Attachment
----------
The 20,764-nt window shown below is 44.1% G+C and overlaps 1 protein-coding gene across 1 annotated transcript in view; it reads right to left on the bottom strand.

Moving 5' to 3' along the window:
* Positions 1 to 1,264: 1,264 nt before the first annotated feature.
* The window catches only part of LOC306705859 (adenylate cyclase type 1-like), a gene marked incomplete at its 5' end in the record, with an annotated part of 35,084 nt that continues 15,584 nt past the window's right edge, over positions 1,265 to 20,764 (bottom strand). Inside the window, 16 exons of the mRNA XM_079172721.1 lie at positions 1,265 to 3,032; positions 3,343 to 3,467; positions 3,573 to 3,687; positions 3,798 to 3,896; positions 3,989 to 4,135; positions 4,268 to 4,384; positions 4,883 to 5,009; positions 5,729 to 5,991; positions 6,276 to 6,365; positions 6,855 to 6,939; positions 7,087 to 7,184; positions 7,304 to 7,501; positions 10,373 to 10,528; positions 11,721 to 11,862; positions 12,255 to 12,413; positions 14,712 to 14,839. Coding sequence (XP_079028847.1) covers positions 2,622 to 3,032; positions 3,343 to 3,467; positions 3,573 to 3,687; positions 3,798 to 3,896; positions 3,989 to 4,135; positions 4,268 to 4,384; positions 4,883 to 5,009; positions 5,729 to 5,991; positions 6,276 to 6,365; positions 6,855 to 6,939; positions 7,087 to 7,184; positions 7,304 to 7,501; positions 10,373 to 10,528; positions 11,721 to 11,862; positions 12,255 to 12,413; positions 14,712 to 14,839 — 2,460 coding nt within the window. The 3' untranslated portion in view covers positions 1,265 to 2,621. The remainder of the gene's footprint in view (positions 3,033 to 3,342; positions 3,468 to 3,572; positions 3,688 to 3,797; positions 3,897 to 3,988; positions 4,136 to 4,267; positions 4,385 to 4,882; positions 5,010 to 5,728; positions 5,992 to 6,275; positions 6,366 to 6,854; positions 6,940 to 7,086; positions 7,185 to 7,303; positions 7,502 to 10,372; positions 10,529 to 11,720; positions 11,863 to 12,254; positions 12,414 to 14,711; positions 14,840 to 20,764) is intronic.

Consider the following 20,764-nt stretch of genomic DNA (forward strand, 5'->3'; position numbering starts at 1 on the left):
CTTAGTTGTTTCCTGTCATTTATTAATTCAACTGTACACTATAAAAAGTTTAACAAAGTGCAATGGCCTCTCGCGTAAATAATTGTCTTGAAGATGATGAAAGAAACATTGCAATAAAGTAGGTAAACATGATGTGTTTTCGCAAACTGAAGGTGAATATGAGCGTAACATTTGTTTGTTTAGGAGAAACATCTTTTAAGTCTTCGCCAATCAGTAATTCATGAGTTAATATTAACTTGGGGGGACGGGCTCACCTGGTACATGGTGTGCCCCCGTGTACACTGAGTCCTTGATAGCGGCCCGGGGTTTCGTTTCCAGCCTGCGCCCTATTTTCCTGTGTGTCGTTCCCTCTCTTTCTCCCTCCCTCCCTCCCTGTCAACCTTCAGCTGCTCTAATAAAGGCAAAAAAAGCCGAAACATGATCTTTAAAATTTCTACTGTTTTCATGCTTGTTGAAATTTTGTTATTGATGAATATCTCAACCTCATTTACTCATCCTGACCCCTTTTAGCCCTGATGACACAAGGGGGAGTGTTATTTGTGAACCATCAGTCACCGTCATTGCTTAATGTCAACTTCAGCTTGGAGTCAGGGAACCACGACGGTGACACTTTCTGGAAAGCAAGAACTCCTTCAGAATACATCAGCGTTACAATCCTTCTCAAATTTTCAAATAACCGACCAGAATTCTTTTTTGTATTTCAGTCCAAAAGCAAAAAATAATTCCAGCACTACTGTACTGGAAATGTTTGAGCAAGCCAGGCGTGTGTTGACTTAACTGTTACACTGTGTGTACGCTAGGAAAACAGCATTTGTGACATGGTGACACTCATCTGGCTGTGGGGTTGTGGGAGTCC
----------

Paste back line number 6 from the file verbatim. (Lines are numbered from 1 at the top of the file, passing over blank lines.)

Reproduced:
CTTAGTTGTTTCCTGTCATTTATTAATTCAACTGTACACTATAAAAAGTTTAACAAAGTGCAATGGCCTCTCGCGTAAATAATTGTCTTGAAGATGATGAAAGAAACATTGCAATAAAGTAGGTAAACATGATGTGTTTTCGCAAACTGAAGGTGAATATGAGCGTAACATTTGTTTGTTTAGGAGAAACATCTTTTAAGTCTTCGCCAATCAGTAATTCATGAGTTAATATTAACTTGGGGGGACGGGCTCACCTGGTACATGGTGTGCCCCCGTGTACACTGAGTCCTTGATAGCGGCCCGGGGTTTCGTTTCCAGCCTGCGCCCTATTTTCCTGTGTGTCGTTCCCTCTCTTTCTCCCTCCCTCCCTCCCTGTCAACCTTCAGCTGCTCTAATAAAGGCAAAAAAAGCCGAAACATGATCTTTAAAATTTCTACTGTTTTCATGCTTGTTGAAATTTTGTTATTGATGAATATCTCAACCTCATTTACTCATCCTGACCCCTTTTAGCCCTGATGACACAAGGGGGAGTGTTATTTGTGAACCATCAGTCACCGTCATTGCTTAATGTCAACTTCAGCTTGGAGTCAGGGAACCACGACGGTGACACTTTCTGGAAAGCAAGAACTCCTTCAGAATACATCAGCGTTACAATCCTTCTCAAATTTTCAAATAACCGACCAGAATTCTTTTTTGTATTTCAGTCCAAAAGCAAAAAATAATTCCAGCACTACTGTACTGGAAATGTTTGAGCAAGCCAGGCGTGTGTTGACTTAACTGTTACACTGTGTGTACGCTAGGAAAACAGCATTTGTGACATGGTGACACTCATCTGGCTGTGGGGTTGTGGGAGTCC